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F-150 trucks are powerful and rugged

It is perhaps well known that the Ford F-Series has been the best selling vehicle for the last 41 years in the US. In 2022, sales surpassed 640,000 trucks, meaning one was sold about every 49 seconds. Of course, much has been written about what this means for overall safety in our cities. According to Axios, the average 8 year old is completely out of view when in front of an F-150. And the death rate of car drivers colliding with a truck versus even an SUV, looks something like this:

Another important thing to point out is what has happened to the bed sizes on these trucks: they have continuously gotten smaller. Between 1961 and 1979, the bed portion occupied 64% of the length of the truck. But starting in 2021, the bed had gotten down to 37%. The reality, at least according to this consumer survey, is that the most frequent use case for these trucks is actually just “shopping/errands.” It is not hauling or towing.

So like all cars, and most things, probably the real reason these trucks are so popular is that they evoke a particular self-image. In this case, it is something about appearing “powerful” and “rugged.” Lots of people clearly want these adjectives. But even if powerful and rugged aren’t what you’re going after, it is almost certain that you have simply chosen different words and found different ways to communicate that self-image.


  1. am

    Car buyers (in general) buy way too much car for their needs, and pick-up buyers are no different. It’s really just a statement people make about themselves at this point, much like tesla or lambo buyers. One can tell easily with pick up trucks as they’re almost always pristine and free of the work truck blemishes, scratches and dents. If your bed ain’t clearly worn, it ain’t a work truck. And carrying the occasional sheet of plywood doesn’t count.

    It’s also a reflection of how wealthy we have truly become, since many people don’t even flinch about spending 50K+ on an asset that will lose about 70-80% of its original value in its first 10 years, as well as a reflection of what our financial priorities are (thanks easy credit).

    Adam Carolla has a hilarious take on the matter in his book: “Everything Reminds Me of Something”. He claims these have become stealthy luxury cars for people who don’t want to be seen in a Mercedes, but still want to show they can drop 100K+ on a car (for reference a Raptor R costs $150K – a mere 30K less than a fully optioned BMW 7 series).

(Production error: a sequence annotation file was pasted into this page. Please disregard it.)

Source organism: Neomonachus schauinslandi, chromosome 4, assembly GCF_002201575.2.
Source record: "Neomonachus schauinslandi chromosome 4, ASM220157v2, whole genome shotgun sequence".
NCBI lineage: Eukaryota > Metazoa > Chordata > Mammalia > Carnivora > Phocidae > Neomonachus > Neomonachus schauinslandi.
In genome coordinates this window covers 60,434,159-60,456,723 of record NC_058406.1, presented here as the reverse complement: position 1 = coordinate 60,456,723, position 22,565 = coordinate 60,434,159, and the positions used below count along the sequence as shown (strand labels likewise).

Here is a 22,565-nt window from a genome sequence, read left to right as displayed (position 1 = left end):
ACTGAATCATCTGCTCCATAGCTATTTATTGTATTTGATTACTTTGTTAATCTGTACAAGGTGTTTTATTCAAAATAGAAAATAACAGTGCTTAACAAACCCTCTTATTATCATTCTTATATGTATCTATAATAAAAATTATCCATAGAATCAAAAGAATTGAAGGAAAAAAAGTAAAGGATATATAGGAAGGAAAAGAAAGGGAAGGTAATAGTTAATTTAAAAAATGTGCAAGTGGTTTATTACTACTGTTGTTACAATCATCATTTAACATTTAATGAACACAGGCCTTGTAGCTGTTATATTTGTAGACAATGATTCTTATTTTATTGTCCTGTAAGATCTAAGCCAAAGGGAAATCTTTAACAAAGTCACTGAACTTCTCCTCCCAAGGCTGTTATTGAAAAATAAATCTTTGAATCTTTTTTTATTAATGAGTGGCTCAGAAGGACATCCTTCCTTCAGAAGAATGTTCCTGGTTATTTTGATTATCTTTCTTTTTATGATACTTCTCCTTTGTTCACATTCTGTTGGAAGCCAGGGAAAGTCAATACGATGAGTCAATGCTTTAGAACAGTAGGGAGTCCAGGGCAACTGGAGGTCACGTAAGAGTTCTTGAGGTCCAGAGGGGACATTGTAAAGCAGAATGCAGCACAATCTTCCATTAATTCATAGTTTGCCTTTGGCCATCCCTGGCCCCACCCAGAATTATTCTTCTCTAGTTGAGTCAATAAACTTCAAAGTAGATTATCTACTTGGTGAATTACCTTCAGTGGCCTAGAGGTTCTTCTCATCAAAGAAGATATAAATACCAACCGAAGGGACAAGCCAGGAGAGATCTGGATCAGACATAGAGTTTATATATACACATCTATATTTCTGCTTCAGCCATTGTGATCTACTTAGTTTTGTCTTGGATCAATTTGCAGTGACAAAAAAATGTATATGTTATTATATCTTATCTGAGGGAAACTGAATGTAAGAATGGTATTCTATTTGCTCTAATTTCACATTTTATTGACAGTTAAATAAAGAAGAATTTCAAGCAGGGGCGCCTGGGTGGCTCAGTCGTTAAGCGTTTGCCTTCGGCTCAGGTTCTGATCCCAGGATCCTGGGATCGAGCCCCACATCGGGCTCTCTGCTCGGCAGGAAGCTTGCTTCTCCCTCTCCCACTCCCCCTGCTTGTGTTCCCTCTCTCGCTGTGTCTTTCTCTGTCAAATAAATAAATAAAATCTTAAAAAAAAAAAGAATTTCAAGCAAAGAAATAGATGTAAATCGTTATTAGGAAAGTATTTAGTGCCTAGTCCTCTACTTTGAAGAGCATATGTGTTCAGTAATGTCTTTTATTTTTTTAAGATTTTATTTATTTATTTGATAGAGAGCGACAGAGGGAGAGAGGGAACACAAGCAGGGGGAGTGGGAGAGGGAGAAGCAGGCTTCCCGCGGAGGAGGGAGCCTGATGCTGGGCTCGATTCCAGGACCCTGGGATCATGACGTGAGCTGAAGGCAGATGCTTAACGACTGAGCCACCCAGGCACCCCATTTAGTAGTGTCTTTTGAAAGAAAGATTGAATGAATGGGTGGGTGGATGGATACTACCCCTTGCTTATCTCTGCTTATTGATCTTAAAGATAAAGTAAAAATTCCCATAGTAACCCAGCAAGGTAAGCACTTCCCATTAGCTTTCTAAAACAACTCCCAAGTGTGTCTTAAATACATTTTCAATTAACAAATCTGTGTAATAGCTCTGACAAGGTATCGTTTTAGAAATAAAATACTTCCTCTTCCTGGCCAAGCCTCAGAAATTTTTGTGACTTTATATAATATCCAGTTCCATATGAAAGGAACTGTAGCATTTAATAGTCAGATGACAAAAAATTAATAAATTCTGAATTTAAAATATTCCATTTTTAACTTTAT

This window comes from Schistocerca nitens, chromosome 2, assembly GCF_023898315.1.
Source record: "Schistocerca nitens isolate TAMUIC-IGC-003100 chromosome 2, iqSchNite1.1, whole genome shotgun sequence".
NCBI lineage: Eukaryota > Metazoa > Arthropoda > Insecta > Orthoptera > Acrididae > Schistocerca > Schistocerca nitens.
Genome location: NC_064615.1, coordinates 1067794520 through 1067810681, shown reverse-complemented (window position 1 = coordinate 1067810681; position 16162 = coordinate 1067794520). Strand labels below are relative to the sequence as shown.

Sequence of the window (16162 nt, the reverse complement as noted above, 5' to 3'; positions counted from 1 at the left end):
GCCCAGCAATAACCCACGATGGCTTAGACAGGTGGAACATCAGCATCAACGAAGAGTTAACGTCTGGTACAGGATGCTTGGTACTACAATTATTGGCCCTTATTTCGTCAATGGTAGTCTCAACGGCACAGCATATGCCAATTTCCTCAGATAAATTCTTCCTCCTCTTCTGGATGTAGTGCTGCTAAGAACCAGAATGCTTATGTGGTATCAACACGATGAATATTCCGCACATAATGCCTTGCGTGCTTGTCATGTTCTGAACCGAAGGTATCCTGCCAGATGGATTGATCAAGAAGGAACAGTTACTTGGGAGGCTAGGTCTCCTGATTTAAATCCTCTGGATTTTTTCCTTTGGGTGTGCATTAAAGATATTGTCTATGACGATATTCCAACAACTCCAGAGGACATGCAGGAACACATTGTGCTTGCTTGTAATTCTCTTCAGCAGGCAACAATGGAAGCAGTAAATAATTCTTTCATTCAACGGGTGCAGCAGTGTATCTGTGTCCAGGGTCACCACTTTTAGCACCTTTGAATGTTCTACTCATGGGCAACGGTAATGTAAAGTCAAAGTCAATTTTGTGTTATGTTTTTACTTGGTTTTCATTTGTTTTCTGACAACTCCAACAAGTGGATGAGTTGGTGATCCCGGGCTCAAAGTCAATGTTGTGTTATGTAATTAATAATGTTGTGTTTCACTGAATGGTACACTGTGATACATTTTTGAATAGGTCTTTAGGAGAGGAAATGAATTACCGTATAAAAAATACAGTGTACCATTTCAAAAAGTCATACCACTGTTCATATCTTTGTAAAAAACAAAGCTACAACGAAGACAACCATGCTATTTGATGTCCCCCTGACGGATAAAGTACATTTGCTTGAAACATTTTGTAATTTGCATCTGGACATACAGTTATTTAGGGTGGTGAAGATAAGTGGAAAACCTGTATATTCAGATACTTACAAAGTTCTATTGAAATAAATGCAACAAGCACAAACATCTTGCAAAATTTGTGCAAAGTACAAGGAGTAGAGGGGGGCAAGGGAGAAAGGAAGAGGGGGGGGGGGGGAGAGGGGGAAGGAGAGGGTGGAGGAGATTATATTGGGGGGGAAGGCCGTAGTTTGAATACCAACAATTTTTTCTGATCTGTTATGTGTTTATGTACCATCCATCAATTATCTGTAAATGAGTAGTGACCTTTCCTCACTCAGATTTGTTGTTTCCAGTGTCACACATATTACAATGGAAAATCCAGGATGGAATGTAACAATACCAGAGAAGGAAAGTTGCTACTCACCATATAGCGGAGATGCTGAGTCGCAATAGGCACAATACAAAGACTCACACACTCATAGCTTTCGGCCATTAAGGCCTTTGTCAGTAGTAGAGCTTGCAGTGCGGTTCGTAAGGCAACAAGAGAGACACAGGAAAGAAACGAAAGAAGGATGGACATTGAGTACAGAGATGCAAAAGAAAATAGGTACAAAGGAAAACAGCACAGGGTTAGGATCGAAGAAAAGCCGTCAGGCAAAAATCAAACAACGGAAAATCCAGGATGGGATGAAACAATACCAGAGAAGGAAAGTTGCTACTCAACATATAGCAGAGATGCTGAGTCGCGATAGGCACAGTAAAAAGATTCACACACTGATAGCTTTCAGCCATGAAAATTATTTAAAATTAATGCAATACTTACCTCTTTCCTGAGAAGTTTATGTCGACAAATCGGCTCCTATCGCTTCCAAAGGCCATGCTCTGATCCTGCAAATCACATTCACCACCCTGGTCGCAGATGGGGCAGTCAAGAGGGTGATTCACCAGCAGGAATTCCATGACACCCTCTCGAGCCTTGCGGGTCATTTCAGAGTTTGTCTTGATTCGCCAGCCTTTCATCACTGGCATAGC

If we were rational human beings we would all drive 10-year old corollas and the really wealthy would drive 5 year-old avalons with leather seats.


  2. Myron Nebozuk

    Exactly right! Add the word safety to rugged and powerful and you are at the core of what drives most truck purchases. There is a problem with the idea of safety though: a truck on truck collision will exacerbate each person’s injuries. This can be explained by high school physics: force equals mass x acceleration. Acceleration can be replaced with speed to make this formula more understandable. Also, mass can be substituted with weight. So, two Smart cars in a head on collision at 50 kmh will unleash much less force than two big trucks colliding at the same speed.

    This simple formula is also lost on urban planners who institute preposterously low speed limits. They fail to understand that an F150 travelling at 30 kmh will injure a pedestrian far more than an Avalon travelling at the same speed. Follow the science? Not in city planning departments around the world. Sweden, home to Vision Zero saw an increase in pedestrian deaths after they instituted policies design to reduce pedestrian/ vehicular collisions. Bloomberg’s City Lab even wrote an article about this; the author couldn’t figure out what was going on.


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